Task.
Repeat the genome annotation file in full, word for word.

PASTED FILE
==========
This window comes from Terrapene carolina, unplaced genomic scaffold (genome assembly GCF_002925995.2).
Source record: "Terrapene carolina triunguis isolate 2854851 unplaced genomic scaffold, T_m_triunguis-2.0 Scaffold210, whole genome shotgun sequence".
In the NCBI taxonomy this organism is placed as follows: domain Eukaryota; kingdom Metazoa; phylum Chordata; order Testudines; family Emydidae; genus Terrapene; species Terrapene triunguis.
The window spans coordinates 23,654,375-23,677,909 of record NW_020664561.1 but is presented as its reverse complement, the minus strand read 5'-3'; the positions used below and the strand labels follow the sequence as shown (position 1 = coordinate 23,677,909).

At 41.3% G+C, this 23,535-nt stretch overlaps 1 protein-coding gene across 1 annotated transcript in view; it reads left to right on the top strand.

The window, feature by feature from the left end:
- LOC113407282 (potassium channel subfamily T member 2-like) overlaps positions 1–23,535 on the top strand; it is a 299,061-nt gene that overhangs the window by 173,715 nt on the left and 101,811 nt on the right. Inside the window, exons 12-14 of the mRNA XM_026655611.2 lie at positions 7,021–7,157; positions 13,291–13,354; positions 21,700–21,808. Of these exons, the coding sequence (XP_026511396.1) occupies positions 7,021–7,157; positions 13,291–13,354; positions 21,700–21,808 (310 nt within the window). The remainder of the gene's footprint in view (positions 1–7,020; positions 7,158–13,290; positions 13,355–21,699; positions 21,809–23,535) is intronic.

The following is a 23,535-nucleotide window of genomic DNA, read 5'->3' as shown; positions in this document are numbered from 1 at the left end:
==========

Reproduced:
This window comes from Terrapene carolina, unplaced genomic scaffold (genome assembly GCF_002925995.2).
Source record: "Terrapene carolina triunguis isolate 2854851 unplaced genomic scaffold, T_m_triunguis-2.0 Scaffold210, whole genome shotgun sequence".
In the NCBI taxonomy this organism is placed as follows: domain Eukaryota; kingdom Metazoa; phylum Chordata; order Testudines; family Emydidae; genus Terrapene; species Terrapene triunguis.
The window spans coordinates 23,654,375-23,677,909 of record NW_020664561.1 but is presented as its reverse complement, the minus strand read 5'-3'; the positions used below and the strand labels follow the sequence as shown (position 1 = coordinate 23,677,909).

At 41.3% G+C, this 23,535-nt stretch overlaps 1 protein-coding gene across 1 annotated transcript in view; it reads left to right on the top strand.

The window, feature by feature from the left end:
- LOC113407282 (potassium channel subfamily T member 2-like) overlaps positions 1–23,535 on the top strand; it is a 299,061-nt gene that overhangs the window by 173,715 nt on the left and 101,811 nt on the right. Inside the window, exons 12-14 of the mRNA XM_026655611.2 lie at positions 7,021–7,157; positions 13,291–13,354; positions 21,700–21,808. Of these exons, the coding sequence (XP_026511396.1) occupies positions 7,021–7,157; positions 13,291–13,354; positions 21,700–21,808 (310 nt within the window). The remainder of the gene's footprint in view (positions 1–7,020; positions 7,158–13,290; positions 13,355–21,699; positions 21,809–23,535) is intronic.

The following is a 23,535-nucleotide window of genomic DNA, read 5'->3' as shown; positions in this document are numbered from 1 at the left end: